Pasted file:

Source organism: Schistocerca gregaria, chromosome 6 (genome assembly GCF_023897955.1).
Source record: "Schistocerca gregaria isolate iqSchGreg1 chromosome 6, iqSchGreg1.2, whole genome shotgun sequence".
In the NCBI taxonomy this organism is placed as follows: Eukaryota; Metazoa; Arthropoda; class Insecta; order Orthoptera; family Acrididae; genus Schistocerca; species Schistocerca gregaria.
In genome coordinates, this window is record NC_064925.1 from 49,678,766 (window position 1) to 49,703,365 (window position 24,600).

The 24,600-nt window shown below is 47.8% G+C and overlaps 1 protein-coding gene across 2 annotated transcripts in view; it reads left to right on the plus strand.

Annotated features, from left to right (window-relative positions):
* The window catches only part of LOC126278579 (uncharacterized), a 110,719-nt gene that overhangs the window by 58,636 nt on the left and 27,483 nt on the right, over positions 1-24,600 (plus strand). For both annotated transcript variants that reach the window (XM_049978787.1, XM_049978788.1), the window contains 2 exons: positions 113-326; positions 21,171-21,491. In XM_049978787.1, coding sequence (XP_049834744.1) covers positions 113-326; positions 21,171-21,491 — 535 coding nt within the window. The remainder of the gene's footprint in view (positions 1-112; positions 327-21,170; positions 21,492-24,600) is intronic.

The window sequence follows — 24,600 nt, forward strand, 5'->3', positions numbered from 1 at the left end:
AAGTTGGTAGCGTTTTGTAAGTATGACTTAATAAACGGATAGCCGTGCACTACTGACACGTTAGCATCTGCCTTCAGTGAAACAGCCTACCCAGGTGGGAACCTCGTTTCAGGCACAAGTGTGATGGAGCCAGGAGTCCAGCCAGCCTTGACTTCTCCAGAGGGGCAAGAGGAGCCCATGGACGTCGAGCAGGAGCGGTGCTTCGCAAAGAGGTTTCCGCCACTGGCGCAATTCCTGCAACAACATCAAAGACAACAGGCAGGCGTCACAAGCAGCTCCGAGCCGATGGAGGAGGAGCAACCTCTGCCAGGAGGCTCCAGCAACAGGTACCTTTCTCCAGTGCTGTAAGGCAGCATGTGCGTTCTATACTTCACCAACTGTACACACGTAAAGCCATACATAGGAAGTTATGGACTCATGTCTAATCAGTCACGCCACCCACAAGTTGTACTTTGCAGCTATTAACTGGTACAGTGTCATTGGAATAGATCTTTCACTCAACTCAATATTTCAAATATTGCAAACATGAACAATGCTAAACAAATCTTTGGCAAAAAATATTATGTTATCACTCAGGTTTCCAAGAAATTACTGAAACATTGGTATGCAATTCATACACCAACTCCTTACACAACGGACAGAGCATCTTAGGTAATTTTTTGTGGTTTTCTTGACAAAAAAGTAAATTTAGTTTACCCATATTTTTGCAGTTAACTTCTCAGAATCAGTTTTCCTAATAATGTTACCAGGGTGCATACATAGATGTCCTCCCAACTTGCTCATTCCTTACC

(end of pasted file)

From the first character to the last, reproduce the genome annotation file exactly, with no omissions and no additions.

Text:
Source organism: Schistocerca gregaria, chromosome 6 (genome assembly GCF_023897955.1).
Source record: "Schistocerca gregaria isolate iqSchGreg1 chromosome 6, iqSchGreg1.2, whole genome shotgun sequence".
In the NCBI taxonomy this organism is placed as follows: Eukaryota; Metazoa; Arthropoda; class Insecta; order Orthoptera; family Acrididae; genus Schistocerca; species Schistocerca gregaria.
In genome coordinates, this window is record NC_064925.1 from 49,678,766 (window position 1) to 49,703,365 (window position 24,600).

The 24,600-nt window shown below is 47.8% G+C and overlaps 1 protein-coding gene across 2 annotated transcripts in view; it reads left to right on the plus strand.

Annotated features, from left to right (window-relative positions):
* The window catches only part of LOC126278579 (uncharacterized), a 110,719-nt gene that overhangs the window by 58,636 nt on the left and 27,483 nt on the right, over positions 1-24,600 (plus strand). For both annotated transcript variants that reach the window (XM_049978787.1, XM_049978788.1), the window contains 2 exons: positions 113-326; positions 21,171-21,491. In XM_049978787.1, coding sequence (XP_049834744.1) covers positions 113-326; positions 21,171-21,491 — 535 coding nt within the window. The remainder of the gene's footprint in view (positions 1-112; positions 327-21,170; positions 21,492-24,600) is intronic.

The window sequence follows — 24,600 nt, forward strand, 5'->3', positions numbered from 1 at the left end:
AAGTTGGTAGCGTTTTGTAAGTATGACTTAATAAACGGATAGCCGTGCACTACTGACACGTTAGCATCTGCCTTCAGTGAAACAGCCTACCCAGGTGGGAACCTCGTTTCAGGCACAAGTGTGATGGAGCCAGGAGTCCAGCCAGCCTTGACTTCTCCAGAGGGGCAAGAGGAGCCCATGGACGTCGAGCAGGAGCGGTGCTTCGCAAAGAGGTTTCCGCCACTGGCGCAATTCCTGCAACAACATCAAAGACAACAGGCAGGCGTCACAAGCAGCTCCGAGCCGATGGAGGAGGAGCAACCTCTGCCAGGAGGCTCCAGCAACAGGTACCTTTCTCCAGTGCTGTAAGGCAGCATGTGCGTTCTATACTTCACCAACTGTACACACGTAAAGCCATACATAGGAAGTTATGGACTCATGTCTAATCAGTCACGCCACCCACAAGTTGTACTTTGCAGCTATTAACTGGTACAGTGTCATTGGAATAGATCTTTCACTCAACTCAATATTTCAAATATTGCAAACATGAACAATGCTAAACAAATCTTTGGCAAAAAATATTATGTTATCACTCAGGTTTCCAAGAAATTACTGAAACATTGGTATGCAATTCATACACCAACTCCTTACACAACGGACAGAGCATCTTAGGTAATTTTTTGTGGTTTTCTTGACAAAAAAGTAAATTTAGTTTACCCATATTTTTGCAGTTAACTTCTCAGAATCAGTTTTCCTAATAATGTTACCAGGGTGCATACATAGATGTCCTCCCAACTTGCTCATTCCTTACC